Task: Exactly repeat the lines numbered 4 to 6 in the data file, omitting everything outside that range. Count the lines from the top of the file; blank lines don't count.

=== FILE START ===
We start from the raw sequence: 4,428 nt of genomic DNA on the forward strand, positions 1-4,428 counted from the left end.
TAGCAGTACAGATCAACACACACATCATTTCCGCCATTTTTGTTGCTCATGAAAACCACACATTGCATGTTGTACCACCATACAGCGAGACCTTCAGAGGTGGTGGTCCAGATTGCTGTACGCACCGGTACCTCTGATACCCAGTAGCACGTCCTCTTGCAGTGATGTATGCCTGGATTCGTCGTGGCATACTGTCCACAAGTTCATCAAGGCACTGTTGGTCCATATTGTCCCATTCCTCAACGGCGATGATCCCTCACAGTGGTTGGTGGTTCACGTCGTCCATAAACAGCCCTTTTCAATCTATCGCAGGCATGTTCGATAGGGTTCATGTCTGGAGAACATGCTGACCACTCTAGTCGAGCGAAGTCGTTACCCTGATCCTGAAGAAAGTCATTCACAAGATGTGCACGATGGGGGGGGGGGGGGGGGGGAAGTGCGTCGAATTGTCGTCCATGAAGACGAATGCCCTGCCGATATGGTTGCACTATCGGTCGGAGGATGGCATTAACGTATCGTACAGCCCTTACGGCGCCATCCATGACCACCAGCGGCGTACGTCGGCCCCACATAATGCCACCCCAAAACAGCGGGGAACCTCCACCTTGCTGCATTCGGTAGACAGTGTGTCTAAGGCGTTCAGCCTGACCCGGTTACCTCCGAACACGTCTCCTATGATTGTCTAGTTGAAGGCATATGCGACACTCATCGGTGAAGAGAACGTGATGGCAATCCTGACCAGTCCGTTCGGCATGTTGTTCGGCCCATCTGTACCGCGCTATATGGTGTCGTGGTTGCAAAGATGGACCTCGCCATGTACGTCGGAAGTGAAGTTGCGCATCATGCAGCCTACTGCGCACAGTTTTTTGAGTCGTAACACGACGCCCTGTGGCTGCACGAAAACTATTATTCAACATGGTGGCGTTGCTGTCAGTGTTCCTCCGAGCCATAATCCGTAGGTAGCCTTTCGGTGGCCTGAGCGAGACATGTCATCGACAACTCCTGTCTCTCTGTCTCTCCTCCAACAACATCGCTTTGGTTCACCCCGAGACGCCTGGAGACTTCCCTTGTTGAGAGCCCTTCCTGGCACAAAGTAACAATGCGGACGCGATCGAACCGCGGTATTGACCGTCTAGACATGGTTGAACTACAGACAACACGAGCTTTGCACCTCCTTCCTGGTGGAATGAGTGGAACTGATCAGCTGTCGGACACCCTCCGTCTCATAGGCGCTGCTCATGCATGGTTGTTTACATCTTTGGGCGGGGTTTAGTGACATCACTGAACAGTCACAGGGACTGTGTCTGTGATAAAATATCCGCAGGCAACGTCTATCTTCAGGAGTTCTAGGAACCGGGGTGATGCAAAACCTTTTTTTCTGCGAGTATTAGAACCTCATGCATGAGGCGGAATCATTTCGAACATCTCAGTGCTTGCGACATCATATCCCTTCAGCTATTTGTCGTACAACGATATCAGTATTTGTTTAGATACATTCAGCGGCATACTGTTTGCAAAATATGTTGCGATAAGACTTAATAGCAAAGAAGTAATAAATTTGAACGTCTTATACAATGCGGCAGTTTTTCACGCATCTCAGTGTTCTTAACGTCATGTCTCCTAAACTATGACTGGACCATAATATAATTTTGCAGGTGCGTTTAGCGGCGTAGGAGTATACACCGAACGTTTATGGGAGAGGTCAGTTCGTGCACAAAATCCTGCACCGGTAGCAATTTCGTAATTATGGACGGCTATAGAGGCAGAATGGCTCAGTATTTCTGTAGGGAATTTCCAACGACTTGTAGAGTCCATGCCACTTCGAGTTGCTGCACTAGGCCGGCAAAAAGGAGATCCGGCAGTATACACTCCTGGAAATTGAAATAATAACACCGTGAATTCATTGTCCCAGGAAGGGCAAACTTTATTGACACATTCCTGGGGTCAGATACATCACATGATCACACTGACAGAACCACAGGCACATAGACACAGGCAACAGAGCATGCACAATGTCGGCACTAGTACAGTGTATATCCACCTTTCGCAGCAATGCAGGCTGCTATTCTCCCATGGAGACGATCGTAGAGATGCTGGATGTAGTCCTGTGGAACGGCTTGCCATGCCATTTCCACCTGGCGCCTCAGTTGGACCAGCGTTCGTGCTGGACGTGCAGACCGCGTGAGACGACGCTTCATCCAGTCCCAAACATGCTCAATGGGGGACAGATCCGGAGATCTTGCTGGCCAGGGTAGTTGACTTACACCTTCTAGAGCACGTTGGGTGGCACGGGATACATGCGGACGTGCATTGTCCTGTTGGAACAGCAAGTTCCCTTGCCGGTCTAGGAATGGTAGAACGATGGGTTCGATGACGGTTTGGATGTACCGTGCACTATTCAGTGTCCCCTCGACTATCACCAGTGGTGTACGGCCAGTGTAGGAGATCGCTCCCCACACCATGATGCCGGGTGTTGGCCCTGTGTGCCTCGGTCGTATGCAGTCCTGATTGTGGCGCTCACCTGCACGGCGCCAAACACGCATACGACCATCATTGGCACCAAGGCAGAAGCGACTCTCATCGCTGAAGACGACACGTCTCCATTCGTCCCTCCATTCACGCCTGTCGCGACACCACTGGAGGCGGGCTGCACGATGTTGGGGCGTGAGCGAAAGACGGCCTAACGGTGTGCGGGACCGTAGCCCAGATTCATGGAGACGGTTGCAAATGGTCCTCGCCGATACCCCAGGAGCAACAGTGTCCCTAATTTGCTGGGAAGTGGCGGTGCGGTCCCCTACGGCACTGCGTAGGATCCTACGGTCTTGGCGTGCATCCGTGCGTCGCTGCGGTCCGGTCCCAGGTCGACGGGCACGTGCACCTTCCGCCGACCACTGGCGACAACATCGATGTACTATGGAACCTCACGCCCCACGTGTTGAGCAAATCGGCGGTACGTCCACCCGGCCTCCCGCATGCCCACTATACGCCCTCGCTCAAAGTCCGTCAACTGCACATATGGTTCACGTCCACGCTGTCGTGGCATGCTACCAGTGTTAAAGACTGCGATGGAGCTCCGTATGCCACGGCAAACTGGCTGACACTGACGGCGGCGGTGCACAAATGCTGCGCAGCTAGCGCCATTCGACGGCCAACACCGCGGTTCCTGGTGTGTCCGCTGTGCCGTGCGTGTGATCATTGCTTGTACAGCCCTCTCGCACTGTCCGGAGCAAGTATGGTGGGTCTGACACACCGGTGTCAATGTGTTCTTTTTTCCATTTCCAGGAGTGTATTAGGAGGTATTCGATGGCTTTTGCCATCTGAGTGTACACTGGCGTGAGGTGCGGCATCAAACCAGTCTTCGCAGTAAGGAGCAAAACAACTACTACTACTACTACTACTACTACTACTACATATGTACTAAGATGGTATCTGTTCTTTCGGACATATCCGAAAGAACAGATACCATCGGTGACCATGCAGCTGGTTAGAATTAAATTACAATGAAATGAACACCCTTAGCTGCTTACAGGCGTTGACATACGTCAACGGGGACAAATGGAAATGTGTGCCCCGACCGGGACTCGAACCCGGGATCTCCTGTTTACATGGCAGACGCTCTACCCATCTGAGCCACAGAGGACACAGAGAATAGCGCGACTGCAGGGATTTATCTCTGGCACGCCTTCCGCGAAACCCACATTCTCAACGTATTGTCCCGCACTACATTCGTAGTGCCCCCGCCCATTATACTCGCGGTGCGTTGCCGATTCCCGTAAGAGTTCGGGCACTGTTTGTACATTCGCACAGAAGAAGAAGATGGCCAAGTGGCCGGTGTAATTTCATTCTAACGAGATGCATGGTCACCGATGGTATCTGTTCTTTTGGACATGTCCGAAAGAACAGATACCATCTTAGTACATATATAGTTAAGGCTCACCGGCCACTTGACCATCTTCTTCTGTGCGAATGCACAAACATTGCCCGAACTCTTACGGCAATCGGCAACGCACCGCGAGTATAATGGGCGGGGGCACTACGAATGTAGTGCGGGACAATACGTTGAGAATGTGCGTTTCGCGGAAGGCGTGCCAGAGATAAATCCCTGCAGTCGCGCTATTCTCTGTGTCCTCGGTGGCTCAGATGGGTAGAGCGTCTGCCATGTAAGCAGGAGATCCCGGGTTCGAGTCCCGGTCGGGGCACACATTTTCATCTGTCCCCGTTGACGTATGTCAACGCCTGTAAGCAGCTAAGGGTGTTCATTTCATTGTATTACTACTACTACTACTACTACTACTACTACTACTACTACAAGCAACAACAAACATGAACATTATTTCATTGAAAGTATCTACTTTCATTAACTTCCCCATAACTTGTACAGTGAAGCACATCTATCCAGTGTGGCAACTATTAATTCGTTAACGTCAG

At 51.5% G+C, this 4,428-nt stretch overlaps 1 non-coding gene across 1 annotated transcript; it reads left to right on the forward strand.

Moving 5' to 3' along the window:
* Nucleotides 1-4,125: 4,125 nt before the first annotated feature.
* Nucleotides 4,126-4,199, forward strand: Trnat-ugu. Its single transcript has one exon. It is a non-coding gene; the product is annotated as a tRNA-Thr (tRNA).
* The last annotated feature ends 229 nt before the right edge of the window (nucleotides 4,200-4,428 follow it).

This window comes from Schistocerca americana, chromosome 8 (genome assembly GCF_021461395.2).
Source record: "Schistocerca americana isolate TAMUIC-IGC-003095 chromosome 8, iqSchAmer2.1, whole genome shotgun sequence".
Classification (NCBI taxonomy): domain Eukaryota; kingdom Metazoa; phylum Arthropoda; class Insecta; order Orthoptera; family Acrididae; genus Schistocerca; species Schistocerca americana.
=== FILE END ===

Moving 5' to 3' along the window:
* Nucleotides 1-4,125: 4,125 nt before the first annotated feature.
* Nucleotides 4,126-4,199, forward strand: Trnat-ugu. Its single transcript has one exon. It is a non-coding gene; the product is annotated as a tRNA-Thr (tRNA).